The Washington Post

Catholic leaders hope message from pope and U.S. bishops will revive immigration reform

A Chicago priest traveled to the Vatican with a small group of followers to make his case for immigration reform as President Obama met with Pope Francis for the first time Thursday. (Reuters)

American Catholic leaders are hoping that President Obama’s meeting with Pope Francis at the Vatican on Thursday will strengthen his resolve to soften U.S. policy on deportations, and that the pontiff’s call for compassion toward migrants will also bolster the prospects for immigration reform, now stalled in Congress.

Church officials have staged several high-profile events to reinforce the pope’s message. On Wednesday, a delegation led by Los Angeles Archbishop José Gomez brought the young daughter of a man facing deportation to meet the pope at the Vatican. Next week, a group of bishops led by Boston’s Cardinal Sean O’Malley will visit the U.S.-Mexican border and celebrate Mass for migrants in Nogales, Mexico.

But although Obama recently signaled that he may be willing to soften the rules on deportation — and the girl’s father was released from federal detention Thursday — there is no indication that the late-hour involvement of even the most senior Catholic officials is likely to move House Republicans to reopen debate on broader immigration reforms.

“What’s happening is extraordinary. Between the pope listening to a 10-year-old girl and Cardinal O’Malley going to the border, this is the best the church has to offer,” said John Carr, a former official of the U.S. Catholic Conference of Bishops now with Georgetown University. “The big question is whether anybody is listening.”

The Obama administration has deported nearly 2 million illegal immigrants, hoping to use that tough policy as a bargaining chip with Congress on broader reforms. Two weeks ago, facing a barrage of protests from pro-immigrant groups and no sign of movement in Congress, the president ordered a review of deportation procedures on humanitarian grounds.

Immediately, however, House Republican leaders warned that such unilateral actions would jeopardize any chance of getting reform back on the table. A spokesman for House Speaker John A. Boehner (R-Ohio) said that any executive action to ease deportations would damage, “perhaps beyond repair, our ability to build the trust necessary to enact real immigration reform.”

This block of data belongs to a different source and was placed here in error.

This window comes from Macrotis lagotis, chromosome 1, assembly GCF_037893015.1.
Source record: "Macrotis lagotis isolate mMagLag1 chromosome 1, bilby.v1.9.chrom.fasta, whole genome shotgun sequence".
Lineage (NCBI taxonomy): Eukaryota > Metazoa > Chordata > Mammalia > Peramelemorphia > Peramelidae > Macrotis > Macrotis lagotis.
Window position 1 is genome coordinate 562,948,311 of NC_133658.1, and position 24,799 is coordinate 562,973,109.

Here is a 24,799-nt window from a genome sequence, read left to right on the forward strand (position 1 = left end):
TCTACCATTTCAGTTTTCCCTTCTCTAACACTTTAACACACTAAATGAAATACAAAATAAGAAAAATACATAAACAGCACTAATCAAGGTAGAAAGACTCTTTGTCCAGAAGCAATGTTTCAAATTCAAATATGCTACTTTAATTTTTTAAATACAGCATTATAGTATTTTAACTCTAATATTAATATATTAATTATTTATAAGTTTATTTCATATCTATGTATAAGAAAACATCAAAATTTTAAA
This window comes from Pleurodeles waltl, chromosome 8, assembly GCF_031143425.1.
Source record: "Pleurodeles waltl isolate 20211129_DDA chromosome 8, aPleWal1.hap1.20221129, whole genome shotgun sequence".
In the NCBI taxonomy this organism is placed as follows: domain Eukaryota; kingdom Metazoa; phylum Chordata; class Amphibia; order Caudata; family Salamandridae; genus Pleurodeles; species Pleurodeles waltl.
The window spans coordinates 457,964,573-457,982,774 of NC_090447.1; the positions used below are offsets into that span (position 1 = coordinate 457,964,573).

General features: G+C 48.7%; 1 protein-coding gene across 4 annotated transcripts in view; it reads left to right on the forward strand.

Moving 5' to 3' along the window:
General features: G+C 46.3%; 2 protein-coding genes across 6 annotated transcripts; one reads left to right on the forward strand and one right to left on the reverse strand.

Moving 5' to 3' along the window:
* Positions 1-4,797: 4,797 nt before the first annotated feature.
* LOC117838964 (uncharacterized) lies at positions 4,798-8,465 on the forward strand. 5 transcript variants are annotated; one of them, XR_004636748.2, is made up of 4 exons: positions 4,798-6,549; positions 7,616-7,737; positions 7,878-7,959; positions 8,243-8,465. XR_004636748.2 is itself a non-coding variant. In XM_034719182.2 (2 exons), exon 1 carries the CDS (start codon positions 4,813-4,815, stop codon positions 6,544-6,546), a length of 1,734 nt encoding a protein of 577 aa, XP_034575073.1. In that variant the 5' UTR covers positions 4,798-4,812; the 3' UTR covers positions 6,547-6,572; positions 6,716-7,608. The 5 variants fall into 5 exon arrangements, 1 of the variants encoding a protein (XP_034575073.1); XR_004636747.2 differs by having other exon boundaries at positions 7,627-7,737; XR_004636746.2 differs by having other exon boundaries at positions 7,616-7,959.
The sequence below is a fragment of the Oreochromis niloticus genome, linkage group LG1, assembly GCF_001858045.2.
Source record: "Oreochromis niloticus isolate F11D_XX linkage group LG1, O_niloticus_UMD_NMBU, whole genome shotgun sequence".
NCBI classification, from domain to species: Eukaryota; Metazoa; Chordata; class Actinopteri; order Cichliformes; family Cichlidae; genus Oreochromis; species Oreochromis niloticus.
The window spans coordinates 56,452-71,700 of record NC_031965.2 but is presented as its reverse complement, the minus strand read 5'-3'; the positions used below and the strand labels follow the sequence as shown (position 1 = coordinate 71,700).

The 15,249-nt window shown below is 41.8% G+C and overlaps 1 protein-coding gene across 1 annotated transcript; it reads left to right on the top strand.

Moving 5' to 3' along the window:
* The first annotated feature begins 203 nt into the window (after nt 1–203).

Last year, U.S. Catholic officials, whose denomination includes millions of Hispanic immigrants, launched a national campaign for immigration reform, with special appeals to key members of Congress including Boehner, a Roman Catholic. The effort appeared to founder, and some critics said the church had waited too long to have a meaningful impact.

Now, with the clock running out, the Catholic officials are aiming a Hail Mary pass at the issue. On Wednesday, the pope stopped to greet Jersey Vargas, with cameras whirring, while she tearfully asked him to help save her father. On Thursday, the Argentine-born pontiff told Obama that immigration reform is urgently needed, and the president said he responded that “I thought there was an opportunity to make this right and get something passed.”

In the Washington area, Catholic officials expressed excitement and hope at the high-level encounter, saying they hope Francis’s personal appeal will inspire Obama to take action and stop deportations that have separated many Hispanic families.

“Obama has the power to take action, and we hope the Holy Spirit will stay in his heart,” said Father Eugenio Hoyos, who heads the Hispanic Apostolate of the Catholic Archdiocese of Arlington in Virginia. “Just as the church can pardon sinners, our president can give amnesty to people who are suffering. He doesn’t need to wait for Congress anymore.”

Other church officials said the upcoming pilgrimage by O’Malley to the Arizona-Mexico border, billed as an effort to “bring attention to the human consequences of a broken immigration system,” is an unprecedented gesture that they hope members of Congress, especially Boehner, may still heed. O’Malley is considered the pope’s closest church aide in the United States, and he has taken strong conservative stands on issues such as abortion.

“This is extremely important. It is as dramatic as the bishops can get,” Carr said. “Washington is isolated from reality, and the church is reminding them that people’s lives are being torn apart.”

Pamela Constable covers immigration issues and immigrant communities. A former foreign correspondent for the Post based in Kabul and New Delhi, she also reports periodically from Afghanistan and other trouble spots overseas.


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